The Nikkei Took A Pasting Today

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Japan’s Nikkei had an off day, closing down 0.85%.

The country’s Topix index fell, halting a two-day gain, as paper companies and brokerages declined and the yen strengthened.

Daio Paper Corp., Japan’s third-biggest paper company by market value, slid 4 per cent. Kosei Securities Co. slumped 6.6 per cent, leading brokerages lower. Chubu Electric Power Co. lost 1.3 per cent after the utility’s rating was cut at Citigroup Inc. Mitsubishi UFJ Financial Group Inc., Japan’s biggest lender, added 1.3 per cent after Bank of America Corp.’s Merrill Lynch unit recommended the shares.

The Topix fell 0.4 per cent to 1,229.63 as of 2:20 p.m. in Tokyo after rising as much as 0.5%. About two shares dropped for each that climbed. The Nikkei 225 lost 0.85% to 14,994.80. The yen gained 0.2% to 102.34 per dollar after weakening the past two days.

“Japanese stocks are taking a pause after rising fast recently,” said Ichiro Yamada, general manager of equities at Fukoku Mutual Life Insurance Co. “Stocks will struggle unless the yen extends losses further. That’s the only factor of concern for the market right now.”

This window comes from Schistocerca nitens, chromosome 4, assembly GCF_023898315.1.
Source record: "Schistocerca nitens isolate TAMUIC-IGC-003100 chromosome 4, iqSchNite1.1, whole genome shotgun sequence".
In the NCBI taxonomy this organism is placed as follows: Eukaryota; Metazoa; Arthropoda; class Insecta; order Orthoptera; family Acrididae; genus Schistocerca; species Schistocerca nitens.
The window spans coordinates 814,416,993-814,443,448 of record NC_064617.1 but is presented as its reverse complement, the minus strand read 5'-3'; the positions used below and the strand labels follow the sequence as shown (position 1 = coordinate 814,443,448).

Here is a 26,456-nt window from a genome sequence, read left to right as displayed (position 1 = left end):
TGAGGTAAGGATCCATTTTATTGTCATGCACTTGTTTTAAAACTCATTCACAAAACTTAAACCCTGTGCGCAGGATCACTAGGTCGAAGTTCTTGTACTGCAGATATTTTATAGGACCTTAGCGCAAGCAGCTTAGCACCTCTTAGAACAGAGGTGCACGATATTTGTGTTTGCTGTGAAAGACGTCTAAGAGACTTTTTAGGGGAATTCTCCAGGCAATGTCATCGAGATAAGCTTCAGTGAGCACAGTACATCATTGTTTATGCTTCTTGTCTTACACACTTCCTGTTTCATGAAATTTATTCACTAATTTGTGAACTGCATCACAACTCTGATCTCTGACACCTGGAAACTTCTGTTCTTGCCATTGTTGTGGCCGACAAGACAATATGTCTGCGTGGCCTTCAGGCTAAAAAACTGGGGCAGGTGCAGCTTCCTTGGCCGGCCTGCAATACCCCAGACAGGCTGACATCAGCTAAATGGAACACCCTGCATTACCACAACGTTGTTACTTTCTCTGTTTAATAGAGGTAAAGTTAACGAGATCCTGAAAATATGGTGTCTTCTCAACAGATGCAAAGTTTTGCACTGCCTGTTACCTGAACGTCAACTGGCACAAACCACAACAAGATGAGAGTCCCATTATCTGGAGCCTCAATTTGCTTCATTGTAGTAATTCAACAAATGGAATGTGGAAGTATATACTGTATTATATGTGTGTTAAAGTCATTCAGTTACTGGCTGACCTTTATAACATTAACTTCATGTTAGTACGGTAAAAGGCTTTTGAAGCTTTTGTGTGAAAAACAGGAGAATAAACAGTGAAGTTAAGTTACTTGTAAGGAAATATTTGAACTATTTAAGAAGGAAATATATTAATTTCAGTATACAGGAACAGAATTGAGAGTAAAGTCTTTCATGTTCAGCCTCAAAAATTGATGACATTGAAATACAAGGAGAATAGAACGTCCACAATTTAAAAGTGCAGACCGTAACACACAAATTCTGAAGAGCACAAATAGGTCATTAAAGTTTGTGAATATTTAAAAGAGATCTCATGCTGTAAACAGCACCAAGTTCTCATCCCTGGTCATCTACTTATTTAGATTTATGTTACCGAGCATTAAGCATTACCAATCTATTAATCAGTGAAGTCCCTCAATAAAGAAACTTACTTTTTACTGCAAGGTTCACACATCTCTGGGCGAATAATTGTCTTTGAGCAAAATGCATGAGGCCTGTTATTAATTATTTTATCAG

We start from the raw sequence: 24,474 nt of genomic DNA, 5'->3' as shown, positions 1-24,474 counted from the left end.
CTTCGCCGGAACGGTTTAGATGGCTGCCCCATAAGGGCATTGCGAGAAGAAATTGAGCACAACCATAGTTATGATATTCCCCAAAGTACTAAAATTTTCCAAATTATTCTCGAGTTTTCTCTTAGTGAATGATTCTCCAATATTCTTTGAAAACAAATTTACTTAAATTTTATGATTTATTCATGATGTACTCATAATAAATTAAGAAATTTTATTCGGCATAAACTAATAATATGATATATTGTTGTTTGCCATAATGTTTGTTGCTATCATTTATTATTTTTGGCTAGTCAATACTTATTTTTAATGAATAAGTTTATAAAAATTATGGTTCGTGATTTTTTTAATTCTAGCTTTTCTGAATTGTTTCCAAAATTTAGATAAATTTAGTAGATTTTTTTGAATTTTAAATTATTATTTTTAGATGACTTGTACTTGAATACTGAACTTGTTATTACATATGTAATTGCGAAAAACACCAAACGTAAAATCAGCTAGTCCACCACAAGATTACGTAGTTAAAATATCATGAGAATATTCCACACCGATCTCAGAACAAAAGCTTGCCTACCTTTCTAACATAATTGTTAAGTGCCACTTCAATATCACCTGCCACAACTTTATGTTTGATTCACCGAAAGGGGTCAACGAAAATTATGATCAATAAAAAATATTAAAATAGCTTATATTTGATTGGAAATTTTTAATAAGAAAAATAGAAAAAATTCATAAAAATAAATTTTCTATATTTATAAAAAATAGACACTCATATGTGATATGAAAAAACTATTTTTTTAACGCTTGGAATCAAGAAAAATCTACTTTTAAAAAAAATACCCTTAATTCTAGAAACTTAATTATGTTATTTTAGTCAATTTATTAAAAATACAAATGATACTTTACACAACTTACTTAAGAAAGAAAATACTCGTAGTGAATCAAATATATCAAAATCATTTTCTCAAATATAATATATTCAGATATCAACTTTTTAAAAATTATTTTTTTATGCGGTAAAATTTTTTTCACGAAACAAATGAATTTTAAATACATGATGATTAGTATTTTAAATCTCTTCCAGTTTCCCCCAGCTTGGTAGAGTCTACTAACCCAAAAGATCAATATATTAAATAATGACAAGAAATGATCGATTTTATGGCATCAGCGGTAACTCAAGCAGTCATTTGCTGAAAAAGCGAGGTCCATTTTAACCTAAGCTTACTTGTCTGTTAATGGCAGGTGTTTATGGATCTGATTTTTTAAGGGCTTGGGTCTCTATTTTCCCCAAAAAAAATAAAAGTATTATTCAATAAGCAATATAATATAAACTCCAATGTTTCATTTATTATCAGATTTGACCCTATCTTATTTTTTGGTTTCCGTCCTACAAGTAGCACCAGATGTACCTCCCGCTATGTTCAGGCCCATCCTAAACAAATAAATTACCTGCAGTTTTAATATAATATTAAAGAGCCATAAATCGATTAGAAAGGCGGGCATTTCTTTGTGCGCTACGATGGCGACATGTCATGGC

The Topix climbed 7.4 per cent from a recent low on May 21 through yesterday amid optimism about the global economy. The gauge was still down 5.2 per cent for the year, the worst performer among 24 developed markets tracked by Bloomberg. The measure capped a world-beating rally last year as the Bank of Japan pressed ahead with its record monetary easing. The central bank is scheduled to meet June 12-13.

Thirty-three per cent of economists in a Bloomberg News survey forecast the BOJ will expand monetary stimulus at the end of October. Nine per cent of respondents see more easing in July, down from 38 per cent in a survey last month.

Stimulus Outlook

“The BOJ will add to easing eventually,” said Masaaki Yamaguchi, equity market strategist at Nomura Holdings Inc. “The bank has put off action because it doesn’t think the economy is bad. That means the economy is getting better and won’t be a negative for the market.”

Futures on the Standard & Poor’s 500 Index slipped 0.1 per cent. The equity measure yesterday capped its seventh record close in the past eight sessions, as small-cap shares rallied and Family Dollar Stores Inc. advanced with Analog Devices Inc. amid deals activity. The Dow Jones Industrial Average gained 0.1 per cent to an all-time high.

The Topix traded at 1.2 times book value as of yesterday, compared with 2.72 for the S&P 500 and 1.92 for the Stoxx Europe 600 Index.

In Australia markets were relatively flat with the ASX closing up 0.1% to 5,469.70.

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